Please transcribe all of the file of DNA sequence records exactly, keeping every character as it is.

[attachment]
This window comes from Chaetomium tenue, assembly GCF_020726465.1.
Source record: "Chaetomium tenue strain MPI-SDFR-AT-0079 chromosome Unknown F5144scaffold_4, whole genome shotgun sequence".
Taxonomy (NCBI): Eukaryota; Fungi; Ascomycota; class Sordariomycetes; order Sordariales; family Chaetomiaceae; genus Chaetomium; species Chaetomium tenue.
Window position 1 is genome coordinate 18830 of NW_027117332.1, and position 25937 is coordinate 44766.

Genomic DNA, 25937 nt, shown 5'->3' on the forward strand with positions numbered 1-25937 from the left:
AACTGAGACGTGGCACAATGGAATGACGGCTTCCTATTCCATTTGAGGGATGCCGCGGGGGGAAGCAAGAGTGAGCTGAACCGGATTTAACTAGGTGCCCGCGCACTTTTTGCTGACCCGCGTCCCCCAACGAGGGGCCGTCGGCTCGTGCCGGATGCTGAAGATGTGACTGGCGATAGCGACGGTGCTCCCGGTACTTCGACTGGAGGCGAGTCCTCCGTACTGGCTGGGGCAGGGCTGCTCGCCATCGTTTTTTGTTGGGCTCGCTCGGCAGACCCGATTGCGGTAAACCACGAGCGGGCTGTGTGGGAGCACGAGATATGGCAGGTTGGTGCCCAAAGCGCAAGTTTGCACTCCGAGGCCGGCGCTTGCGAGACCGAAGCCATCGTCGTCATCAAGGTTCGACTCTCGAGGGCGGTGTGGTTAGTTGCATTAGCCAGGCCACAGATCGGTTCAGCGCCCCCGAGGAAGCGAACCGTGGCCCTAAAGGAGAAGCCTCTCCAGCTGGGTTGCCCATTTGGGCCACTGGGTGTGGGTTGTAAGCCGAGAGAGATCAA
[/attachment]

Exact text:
This window comes from Chaetomium tenue, assembly GCF_020726465.1.
Source record: "Chaetomium tenue strain MPI-SDFR-AT-0079 chromosome Unknown F5144scaffold_4, whole genome shotgun sequence".
Taxonomy (NCBI): Eukaryota; Fungi; Ascomycota; class Sordariomycetes; order Sordariales; family Chaetomiaceae; genus Chaetomium; species Chaetomium tenue.
Window position 1 is genome coordinate 18830 of NW_027117332.1, and position 25937 is coordinate 44766.

Genomic DNA, 25937 nt, shown 5'->3' on the forward strand with positions numbered 1-25937 from the left:
AACTGAGACGTGGCACAATGGAATGACGGCTTCCTATTCCATTTGAGGGATGCCGCGGGGGGAAGCAAGAGTGAGCTGAACCGGATTTAACTAGGTGCCCGCGCACTTTTTGCTGACCCGCGTCCCCCAACGAGGGGCCGTCGGCTCGTGCCGGATGCTGAAGATGTGACTGGCGATAGCGACGGTGCTCCCGGTACTTCGACTGGAGGCGAGTCCTCCGTACTGGCTGGGGCAGGGCTGCTCGCCATCGTTTTTTGTTGGGCTCGCTCGGCAGACCCGATTGCGGTAAACCACGAGCGGGCTGTGTGGGAGCACGAGATATGGCAGGTTGGTGCCCAAAGCGCAAGTTTGCACTCCGAGGCCGGCGCTTGCGAGACCGAAGCCATCGTCGTCATCAAGGTTCGACTCTCGAGGGCGGTGTGGTTAGTTGCATTAGCCAGGCCACAGATCGGTTCAGCGCCCCCGAGGAAGCGAACCGTGGCCCTAAAGGAGAAGCCTCTCCAGCTGGGTTGCCCATTTGGGCCACTGGGTGTGGGTTGTAAGCCGAGAGAGATCAA